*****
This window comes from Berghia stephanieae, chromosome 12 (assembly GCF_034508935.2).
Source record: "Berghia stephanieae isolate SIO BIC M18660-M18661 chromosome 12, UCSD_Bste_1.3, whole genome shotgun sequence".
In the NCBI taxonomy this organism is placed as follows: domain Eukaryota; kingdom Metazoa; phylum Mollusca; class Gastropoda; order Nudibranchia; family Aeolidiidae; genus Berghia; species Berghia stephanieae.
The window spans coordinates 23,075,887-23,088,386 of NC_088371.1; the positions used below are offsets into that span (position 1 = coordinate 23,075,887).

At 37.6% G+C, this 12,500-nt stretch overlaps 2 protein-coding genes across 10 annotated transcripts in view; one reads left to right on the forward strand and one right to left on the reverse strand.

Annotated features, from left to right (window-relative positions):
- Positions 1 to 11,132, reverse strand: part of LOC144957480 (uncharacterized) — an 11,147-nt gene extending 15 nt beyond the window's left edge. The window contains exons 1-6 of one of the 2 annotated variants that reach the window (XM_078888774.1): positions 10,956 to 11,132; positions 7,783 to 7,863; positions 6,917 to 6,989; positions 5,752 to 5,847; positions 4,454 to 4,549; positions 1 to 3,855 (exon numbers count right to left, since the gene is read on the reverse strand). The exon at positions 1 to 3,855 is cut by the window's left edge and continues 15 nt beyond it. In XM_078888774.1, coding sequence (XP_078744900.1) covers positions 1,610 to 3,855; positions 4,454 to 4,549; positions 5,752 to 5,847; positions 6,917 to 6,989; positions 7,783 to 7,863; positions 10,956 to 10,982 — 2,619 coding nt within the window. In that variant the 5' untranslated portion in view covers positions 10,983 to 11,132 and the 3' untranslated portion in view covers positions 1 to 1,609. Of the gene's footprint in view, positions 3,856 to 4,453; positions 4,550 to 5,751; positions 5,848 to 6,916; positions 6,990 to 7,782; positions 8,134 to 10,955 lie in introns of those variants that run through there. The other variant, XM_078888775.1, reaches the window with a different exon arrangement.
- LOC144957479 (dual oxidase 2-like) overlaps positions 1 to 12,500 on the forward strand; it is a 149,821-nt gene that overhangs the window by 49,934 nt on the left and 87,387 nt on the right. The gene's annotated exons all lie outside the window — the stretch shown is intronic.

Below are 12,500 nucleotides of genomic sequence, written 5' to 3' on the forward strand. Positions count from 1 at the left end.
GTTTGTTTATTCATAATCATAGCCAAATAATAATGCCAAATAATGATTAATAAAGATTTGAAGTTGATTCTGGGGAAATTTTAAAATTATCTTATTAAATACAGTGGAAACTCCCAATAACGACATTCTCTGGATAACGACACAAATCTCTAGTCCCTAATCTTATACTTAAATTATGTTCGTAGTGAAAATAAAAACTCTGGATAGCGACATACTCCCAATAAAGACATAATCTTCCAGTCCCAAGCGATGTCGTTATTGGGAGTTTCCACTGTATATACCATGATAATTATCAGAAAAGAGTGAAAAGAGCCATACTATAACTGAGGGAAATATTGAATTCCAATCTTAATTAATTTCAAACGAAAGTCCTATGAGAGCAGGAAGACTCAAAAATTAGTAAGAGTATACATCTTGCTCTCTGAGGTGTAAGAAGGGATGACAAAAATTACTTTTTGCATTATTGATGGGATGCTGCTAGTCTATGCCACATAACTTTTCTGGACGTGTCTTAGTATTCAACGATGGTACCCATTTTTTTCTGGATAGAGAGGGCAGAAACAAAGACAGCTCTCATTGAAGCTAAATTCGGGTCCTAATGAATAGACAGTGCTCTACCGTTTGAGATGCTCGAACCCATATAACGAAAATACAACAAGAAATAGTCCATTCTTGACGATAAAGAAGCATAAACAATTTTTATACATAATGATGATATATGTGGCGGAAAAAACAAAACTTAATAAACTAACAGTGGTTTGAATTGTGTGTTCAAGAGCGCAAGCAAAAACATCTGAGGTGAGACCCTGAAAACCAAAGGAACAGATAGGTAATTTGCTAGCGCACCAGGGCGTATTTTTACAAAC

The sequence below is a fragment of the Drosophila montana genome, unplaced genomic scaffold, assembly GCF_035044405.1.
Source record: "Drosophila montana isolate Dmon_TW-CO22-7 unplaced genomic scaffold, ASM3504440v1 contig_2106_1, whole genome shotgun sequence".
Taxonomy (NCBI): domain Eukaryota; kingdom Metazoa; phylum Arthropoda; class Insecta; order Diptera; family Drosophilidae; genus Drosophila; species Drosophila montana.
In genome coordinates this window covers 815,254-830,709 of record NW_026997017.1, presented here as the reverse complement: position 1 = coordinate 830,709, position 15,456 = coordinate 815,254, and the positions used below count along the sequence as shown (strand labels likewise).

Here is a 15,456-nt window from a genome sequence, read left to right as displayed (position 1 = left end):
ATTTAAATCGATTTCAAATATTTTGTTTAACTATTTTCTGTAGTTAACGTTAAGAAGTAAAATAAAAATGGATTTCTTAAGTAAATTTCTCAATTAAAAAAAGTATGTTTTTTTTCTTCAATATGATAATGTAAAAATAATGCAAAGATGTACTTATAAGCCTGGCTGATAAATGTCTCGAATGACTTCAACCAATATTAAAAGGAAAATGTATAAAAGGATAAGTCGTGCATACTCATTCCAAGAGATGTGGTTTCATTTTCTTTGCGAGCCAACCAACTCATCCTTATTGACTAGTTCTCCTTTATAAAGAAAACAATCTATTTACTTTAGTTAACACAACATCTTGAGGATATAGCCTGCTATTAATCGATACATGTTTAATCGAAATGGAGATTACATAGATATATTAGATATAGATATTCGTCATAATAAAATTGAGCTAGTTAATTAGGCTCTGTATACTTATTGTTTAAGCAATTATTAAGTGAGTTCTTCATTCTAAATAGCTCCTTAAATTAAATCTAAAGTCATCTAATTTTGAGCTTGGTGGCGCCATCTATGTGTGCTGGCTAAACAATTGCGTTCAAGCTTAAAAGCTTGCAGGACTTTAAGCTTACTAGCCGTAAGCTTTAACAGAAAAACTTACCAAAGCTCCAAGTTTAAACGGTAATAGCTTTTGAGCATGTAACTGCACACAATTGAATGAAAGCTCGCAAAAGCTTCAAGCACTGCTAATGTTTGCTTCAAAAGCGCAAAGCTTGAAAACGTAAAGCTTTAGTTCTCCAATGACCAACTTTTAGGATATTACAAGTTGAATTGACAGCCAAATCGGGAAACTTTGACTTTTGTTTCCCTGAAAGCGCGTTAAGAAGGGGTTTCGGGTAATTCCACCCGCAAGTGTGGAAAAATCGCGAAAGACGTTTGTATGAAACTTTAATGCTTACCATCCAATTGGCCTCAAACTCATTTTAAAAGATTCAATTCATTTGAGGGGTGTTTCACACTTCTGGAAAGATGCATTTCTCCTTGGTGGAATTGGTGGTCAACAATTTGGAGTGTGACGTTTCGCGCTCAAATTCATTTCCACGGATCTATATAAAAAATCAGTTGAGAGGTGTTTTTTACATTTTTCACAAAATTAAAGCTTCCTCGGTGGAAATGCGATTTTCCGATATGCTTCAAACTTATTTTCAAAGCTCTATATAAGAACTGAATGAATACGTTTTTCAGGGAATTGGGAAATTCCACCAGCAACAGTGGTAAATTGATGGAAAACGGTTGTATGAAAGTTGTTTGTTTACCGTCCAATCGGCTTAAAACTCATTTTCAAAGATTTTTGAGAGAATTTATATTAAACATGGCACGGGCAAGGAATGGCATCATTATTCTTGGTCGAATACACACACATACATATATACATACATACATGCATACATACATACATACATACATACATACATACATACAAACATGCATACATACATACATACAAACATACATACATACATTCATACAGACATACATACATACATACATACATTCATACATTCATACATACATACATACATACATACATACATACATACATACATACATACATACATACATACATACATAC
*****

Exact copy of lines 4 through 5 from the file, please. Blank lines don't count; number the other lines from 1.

The window spans coordinates 23,075,887-23,088,386 of NC_088371.1; the positions used below are offsets into that span (position 1 = coordinate 23,075,887).

At 37.6% G+C, this 12,500-nt stretch overlaps 2 protein-coding genes across 10 annotated transcripts in view; one reads left to right on the forward strand and one right to left on the reverse strand.